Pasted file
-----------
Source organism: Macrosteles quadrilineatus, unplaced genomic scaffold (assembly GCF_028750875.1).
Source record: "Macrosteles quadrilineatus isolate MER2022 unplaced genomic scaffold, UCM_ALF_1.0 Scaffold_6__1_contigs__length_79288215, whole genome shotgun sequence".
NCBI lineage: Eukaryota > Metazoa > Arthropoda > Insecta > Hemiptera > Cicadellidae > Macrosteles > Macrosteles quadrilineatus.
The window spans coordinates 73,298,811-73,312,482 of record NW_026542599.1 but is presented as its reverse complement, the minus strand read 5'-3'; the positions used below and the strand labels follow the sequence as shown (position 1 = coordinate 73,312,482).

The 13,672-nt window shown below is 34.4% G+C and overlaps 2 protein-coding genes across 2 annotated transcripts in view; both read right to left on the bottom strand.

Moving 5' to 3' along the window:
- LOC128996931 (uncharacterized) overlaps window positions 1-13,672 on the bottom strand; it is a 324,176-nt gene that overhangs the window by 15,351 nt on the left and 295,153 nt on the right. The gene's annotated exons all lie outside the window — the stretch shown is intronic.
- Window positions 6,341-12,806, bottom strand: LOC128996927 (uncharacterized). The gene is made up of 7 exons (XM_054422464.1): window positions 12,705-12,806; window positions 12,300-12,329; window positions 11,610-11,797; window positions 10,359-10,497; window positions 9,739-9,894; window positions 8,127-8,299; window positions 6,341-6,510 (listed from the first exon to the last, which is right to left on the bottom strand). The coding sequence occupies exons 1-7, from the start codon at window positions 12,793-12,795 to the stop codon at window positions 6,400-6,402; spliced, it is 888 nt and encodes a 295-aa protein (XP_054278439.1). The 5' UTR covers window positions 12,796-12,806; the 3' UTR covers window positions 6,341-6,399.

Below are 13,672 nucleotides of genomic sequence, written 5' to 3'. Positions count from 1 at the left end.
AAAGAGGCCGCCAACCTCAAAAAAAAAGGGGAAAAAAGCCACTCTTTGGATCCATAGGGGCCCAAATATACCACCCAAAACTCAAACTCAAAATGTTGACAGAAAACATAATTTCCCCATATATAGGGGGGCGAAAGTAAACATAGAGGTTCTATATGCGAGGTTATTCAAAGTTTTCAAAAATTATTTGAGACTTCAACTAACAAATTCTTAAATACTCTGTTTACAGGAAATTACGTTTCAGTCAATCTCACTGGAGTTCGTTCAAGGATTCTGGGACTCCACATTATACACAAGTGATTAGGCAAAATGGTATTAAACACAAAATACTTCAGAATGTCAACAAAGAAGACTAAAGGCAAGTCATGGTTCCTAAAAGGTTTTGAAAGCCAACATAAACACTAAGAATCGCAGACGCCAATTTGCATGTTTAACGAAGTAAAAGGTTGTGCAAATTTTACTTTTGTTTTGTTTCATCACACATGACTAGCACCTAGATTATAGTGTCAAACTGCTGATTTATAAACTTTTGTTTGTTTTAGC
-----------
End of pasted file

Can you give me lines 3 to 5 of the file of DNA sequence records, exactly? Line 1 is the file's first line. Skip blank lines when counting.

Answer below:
NCBI lineage: Eukaryota > Metazoa > Arthropoda > Insecta > Hemiptera > Cicadellidae > Macrosteles > Macrosteles quadrilineatus.
The window spans coordinates 73,298,811-73,312,482 of record NW_026542599.1 but is presented as its reverse complement, the minus strand read 5'-3'; the positions used below and the strand labels follow the sequence as shown (position 1 = coordinate 73,312,482).

The 13,672-nt window shown below is 34.4% G+C and overlaps 2 protein-coding genes across 2 annotated transcripts in view; both read right to left on the bottom strand.